New Hampshire is unlikely to bear the direct brunt of a storm like Hurricane Harvey, but the state has experienced its share of disasters, from historic flooding to a tornado that killed a Northwood woman in 2008.
It’s those sudden or “no-notice” storms that keep Perry Plummer, director of New Hampshire Homeland Security and Emergency Management, on his guard. He wishes more people were prepared for major storms.
“We as citizens are under-prepared for disasters in this country,” Plummer said. “It’s a wake-up call for everybody.”
Plummer’s office, which provides tips for personal emergency plans on ReadyNH.gov, recommends residents have three days of food, water, and any needed medicines. It’s part of their all-hazards approach, including signing up for emergency alerts via an app.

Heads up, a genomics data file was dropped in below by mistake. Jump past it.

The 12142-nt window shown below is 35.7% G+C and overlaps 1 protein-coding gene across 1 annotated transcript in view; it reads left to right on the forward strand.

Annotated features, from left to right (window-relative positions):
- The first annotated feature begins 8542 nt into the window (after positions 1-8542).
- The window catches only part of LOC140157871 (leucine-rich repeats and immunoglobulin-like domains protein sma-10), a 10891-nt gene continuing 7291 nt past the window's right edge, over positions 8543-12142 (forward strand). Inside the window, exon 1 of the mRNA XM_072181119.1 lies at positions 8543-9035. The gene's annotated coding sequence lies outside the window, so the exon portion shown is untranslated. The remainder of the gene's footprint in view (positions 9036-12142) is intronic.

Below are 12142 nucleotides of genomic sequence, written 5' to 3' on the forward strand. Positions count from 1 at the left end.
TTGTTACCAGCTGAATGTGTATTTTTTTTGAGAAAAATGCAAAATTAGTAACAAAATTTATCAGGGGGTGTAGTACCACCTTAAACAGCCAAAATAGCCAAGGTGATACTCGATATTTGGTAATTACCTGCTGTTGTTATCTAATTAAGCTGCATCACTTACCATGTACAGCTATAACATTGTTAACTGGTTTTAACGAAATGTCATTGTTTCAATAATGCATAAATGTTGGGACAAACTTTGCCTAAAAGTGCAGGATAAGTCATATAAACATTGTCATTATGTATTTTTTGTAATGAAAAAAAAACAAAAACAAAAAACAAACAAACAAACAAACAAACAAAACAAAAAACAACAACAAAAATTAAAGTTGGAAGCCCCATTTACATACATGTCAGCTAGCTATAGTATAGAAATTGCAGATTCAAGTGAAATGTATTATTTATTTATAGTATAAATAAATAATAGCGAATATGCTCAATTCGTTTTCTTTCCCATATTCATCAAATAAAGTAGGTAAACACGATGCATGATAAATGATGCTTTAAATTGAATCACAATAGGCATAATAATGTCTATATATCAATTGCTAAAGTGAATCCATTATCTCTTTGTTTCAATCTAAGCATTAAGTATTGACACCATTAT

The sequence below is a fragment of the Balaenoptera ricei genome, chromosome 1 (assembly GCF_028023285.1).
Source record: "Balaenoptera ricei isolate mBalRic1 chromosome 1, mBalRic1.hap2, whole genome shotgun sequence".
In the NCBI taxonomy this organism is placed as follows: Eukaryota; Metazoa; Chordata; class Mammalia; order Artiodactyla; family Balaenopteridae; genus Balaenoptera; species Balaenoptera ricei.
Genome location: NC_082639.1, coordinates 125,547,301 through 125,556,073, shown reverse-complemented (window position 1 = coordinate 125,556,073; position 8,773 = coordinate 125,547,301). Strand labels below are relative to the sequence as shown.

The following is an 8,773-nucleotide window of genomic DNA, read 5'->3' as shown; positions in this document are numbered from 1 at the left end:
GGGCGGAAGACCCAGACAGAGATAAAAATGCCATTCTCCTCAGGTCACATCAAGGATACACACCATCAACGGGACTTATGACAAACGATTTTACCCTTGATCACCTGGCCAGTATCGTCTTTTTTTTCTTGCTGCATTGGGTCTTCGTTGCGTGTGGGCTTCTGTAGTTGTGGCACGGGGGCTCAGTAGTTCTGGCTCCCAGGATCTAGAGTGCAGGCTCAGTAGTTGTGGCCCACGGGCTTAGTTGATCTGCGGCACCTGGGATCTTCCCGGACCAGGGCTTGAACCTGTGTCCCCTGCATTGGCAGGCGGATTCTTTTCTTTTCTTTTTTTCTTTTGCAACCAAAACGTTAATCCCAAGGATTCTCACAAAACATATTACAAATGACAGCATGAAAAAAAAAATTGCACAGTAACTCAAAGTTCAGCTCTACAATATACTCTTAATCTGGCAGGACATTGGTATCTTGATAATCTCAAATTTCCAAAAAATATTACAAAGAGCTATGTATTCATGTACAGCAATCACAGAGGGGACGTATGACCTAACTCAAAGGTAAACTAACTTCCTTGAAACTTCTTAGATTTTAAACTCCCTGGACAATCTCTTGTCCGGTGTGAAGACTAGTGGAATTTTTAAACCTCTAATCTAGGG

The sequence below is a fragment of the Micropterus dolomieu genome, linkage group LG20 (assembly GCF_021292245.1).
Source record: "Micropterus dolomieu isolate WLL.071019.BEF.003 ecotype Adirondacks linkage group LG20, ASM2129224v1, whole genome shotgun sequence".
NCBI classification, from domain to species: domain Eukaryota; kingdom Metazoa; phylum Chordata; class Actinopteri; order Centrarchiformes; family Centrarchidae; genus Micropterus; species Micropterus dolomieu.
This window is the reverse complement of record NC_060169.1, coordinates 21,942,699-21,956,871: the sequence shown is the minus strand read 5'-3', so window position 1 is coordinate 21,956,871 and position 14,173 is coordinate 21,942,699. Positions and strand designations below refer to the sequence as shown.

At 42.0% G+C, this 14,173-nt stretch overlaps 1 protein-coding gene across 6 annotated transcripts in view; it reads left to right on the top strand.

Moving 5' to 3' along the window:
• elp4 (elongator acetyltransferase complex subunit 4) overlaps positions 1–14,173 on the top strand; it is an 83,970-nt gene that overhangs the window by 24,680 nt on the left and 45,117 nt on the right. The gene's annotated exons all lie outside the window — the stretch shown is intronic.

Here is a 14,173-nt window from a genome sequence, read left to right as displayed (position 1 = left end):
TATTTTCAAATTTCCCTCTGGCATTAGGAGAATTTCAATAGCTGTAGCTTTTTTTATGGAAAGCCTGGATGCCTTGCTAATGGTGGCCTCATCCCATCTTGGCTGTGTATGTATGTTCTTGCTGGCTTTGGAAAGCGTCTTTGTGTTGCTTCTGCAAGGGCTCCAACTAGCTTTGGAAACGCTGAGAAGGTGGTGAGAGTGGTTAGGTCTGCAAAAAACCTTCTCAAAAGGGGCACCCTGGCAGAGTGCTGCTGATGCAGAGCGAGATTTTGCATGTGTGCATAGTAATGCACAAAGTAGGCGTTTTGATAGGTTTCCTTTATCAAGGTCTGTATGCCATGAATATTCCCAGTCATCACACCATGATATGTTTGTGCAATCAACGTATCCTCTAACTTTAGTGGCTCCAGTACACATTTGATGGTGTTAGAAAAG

It’s a never-ending public awareness campaign, which is why Plummer gave a nod of appreciation to Brock Long, administrator of the Federal Emergency Management Agency, for saying last weekend that states must improve their disaster readiness.
The call for greater preparation comes as Hurricane Irma bears down on Florida, where Gov. Rick Scott has called a state of emergency.
Plummer continues to follow Harvey recovery efforts with an eye on lessons to learn for a disaster in New Hampshire. Like the Alstead floods in 2005, severe weather from Hurricane Irene and Tropical Storm Irene in 2011, and the tornado in 2008, in which 57-year-old Brenda Stevens died while protecting her stepson’s infant son.
Those severe storms are why Plummer, in conjunction with the governor’s office and related public safety agencies, conduct exercises to boost planning, preparation, response, and recovery efforts. The Atlantic hurricane season has them running through possible scenarios.
“We’ve been doing a lot of brainstorming here. How would we handle that? What would we need to do?” he said. “We just don’t know what’s around the corner.”
New Hampshire Disaster Declarations: 1953-Present (via NH Dept. of Safety)
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